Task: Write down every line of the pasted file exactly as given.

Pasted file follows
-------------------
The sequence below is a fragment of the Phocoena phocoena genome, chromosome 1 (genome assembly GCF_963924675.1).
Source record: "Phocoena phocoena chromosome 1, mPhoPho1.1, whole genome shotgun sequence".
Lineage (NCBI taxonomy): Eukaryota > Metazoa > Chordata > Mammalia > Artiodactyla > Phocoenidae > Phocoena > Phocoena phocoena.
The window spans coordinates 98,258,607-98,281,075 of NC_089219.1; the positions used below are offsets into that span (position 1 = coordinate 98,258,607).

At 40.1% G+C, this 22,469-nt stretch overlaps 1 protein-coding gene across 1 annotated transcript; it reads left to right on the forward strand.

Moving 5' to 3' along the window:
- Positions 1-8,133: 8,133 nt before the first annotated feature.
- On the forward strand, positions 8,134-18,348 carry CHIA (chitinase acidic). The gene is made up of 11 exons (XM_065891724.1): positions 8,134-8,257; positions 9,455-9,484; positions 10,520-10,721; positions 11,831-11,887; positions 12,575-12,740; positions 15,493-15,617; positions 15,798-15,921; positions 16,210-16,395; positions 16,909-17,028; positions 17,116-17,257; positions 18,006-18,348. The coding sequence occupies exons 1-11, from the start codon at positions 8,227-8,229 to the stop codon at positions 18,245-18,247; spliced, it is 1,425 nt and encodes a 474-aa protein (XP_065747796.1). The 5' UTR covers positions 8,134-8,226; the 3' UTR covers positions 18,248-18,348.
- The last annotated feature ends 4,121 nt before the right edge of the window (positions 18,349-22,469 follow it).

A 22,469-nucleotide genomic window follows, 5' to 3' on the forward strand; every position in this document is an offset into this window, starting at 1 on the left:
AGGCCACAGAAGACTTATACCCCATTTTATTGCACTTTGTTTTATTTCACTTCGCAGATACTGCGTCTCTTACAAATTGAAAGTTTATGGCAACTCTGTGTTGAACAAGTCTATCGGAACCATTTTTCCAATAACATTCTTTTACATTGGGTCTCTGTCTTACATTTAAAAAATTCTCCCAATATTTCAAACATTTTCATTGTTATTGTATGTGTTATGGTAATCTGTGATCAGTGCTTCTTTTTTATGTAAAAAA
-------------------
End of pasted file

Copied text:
The sequence below is a fragment of the Phocoena phocoena genome, chromosome 1 (genome assembly GCF_963924675.1).
Source record: "Phocoena phocoena chromosome 1, mPhoPho1.1, whole genome shotgun sequence".
Lineage (NCBI taxonomy): Eukaryota > Metazoa > Chordata > Mammalia > Artiodactyla > Phocoenidae > Phocoena > Phocoena phocoena.
The window spans coordinates 98,258,607-98,281,075 of NC_089219.1; the positions used below are offsets into that span (position 1 = coordinate 98,258,607).

At 40.1% G+C, this 22,469-nt stretch overlaps 1 protein-coding gene across 1 annotated transcript; it reads left to right on the forward strand.

Moving 5' to 3' along the window:
- Positions 1-8,133: 8,133 nt before the first annotated feature.
- On the forward strand, positions 8,134-18,348 carry CHIA (chitinase acidic). The gene is made up of 11 exons (XM_065891724.1): positions 8,134-8,257; positions 9,455-9,484; positions 10,520-10,721; positions 11,831-11,887; positions 12,575-12,740; positions 15,493-15,617; positions 15,798-15,921; positions 16,210-16,395; positions 16,909-17,028; positions 17,116-17,257; positions 18,006-18,348. The coding sequence occupies exons 1-11, from the start codon at positions 8,227-8,229 to the stop codon at positions 18,245-18,247; spliced, it is 1,425 nt and encodes a 474-aa protein (XP_065747796.1). The 5' UTR covers positions 8,134-8,226; the 3' UTR covers positions 18,248-18,348.
- The last annotated feature ends 4,121 nt before the right edge of the window (positions 18,349-22,469 follow it).

A 22,469-nucleotide genomic window follows, 5' to 3' on the forward strand; every position in this document is an offset into this window, starting at 1 on the left:
AGGCCACAGAAGACTTATACCCCATTTTATTGCACTTTGTTTTATTTCACTTCGCAGATACTGCGTCTCTTACAAATTGAAAGTTTATGGCAACTCTGTGTTGAACAAGTCTATCGGAACCATTTTTCCAATAACATTCTTTTACATTGGGTCTCTGTCTTACATTTAAAAAATTCTCCCAATATTTCAAACATTTTCATTGTTATTGTATGTGTTATGGTAATCTGTGATCAGTGCTTCTTTTTTATGTAAAAAA